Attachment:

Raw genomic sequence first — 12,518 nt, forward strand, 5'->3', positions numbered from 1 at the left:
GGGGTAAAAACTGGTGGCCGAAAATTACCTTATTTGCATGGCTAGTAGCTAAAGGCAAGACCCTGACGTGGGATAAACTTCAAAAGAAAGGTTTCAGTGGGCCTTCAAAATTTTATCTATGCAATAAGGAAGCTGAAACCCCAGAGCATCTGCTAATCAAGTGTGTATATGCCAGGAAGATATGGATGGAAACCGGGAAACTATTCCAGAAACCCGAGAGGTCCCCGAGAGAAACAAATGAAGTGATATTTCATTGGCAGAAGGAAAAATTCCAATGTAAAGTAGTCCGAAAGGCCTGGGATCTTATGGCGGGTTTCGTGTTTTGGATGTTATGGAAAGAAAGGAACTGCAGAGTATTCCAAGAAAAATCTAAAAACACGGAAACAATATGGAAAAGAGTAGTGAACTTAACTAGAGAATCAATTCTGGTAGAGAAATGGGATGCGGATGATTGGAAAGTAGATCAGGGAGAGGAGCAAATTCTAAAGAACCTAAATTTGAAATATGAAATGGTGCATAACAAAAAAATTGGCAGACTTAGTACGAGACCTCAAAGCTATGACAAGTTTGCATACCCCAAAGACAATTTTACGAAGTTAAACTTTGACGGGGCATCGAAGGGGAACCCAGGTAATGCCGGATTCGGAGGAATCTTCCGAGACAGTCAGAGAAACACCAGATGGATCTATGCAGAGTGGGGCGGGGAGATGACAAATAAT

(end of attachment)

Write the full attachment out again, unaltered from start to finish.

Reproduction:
Raw genomic sequence first — 12,518 nt, forward strand, 5'->3', positions numbered from 1 at the left:
GGGGTAAAAACTGGTGGCCGAAAATTACCTTATTTGCATGGCTAGTAGCTAAAGGCAAGACCCTGACGTGGGATAAACTTCAAAAGAAAGGTTTCAGTGGGCCTTCAAAATTTTATCTATGCAATAAGGAAGCTGAAACCCCAGAGCATCTGCTAATCAAGTGTGTATATGCCAGGAAGATATGGATGGAAACCGGGAAACTATTCCAGAAACCCGAGAGGTCCCCGAGAGAAACAAATGAAGTGATATTTCATTGGCAGAAGGAAAAATTCCAATGTAAAGTAGTCCGAAAGGCCTGGGATCTTATGGCGGGTTTCGTGTTTTGGATGTTATGGAAAGAAAGGAACTGCAGAGTATTCCAAGAAAAATCTAAAAACACGGAAACAATATGGAAAAGAGTAGTGAACTTAACTAGAGAATCAATTCTGGTAGAGAAATGGGATGCGGATGATTGGAAAGTAGATCAGGGAGAGGAGCAAATTCTAAAGAACCTAAATTTGAAATATGAAATGGTGCATAACAAAAAAATTGGCAGACTTAGTACGAGACCTCAAAGCTATGACAAGTTTGCATACCCCAAAGACAATTTTACGAAGTTAAACTTTGACGGGGCATCGAAGGGGAACCCAGGTAATGCCGGATTCGGAGGAATCTTCCGAGACAGTCAGAGAAACACCAGATGGATCTATGCAGAGTGGGGCGGGGAGATGACAAATAAT